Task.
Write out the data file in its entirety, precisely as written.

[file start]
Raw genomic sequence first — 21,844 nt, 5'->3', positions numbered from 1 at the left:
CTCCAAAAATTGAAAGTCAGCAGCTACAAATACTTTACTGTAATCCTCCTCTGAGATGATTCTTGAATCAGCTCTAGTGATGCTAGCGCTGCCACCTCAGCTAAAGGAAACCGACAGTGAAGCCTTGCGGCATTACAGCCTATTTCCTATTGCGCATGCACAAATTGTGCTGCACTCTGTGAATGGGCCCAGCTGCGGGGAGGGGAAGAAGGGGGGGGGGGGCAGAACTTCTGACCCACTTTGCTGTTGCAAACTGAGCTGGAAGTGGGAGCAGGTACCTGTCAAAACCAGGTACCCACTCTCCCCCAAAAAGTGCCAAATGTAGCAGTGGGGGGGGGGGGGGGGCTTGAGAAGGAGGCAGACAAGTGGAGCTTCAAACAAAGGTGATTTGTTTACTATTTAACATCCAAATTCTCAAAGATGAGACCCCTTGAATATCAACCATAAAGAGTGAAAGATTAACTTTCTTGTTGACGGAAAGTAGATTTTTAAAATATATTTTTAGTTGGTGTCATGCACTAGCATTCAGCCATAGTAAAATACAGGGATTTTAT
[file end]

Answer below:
Raw genomic sequence first — 21,844 nt, 5'->3', positions numbered from 1 at the left:
CTCCAAAAATTGAAAGTCAGCAGCTACAAATACTTTACTGTAATCCTCCTCTGAGATGATTCTTGAATCAGCTCTAGTGATGCTAGCGCTGCCACCTCAGCTAAAGGAAACCGACAGTGAAGCCTTGCGGCATTACAGCCTATTTCCTATTGCGCATGCACAAATTGTGCTGCACTCTGTGAATGGGCCCAGCTGCGGGGAGGGGAAGAAGGGGGGGGGGGGCAGAACTTCTGACCCACTTTGCTGTTGCAAACTGAGCTGGAAGTGGGAGCAGGTACCTGTCAAAACCAGGTACCCACTCTCCCCCAAAAAGTGCCAAATGTAGCAGTGGGGGGGGGGGGGGGGCTTGAGAAGGAGGCAGACAAGTGGAGCTTCAAACAAAGGTGATTTGTTTACTATTTAACATCCAAATTCTCAAAGATGAGACCCCTTGAATATCAACCATAAAGAGTGAAAGATTAACTTTCTTGTTGACGGAAAGTAGATTTTTAAAATATATTTTTAGTTGGTGTCATGCACTAGCATTCAGCCATAGTAAAATACAGGGATTTTAT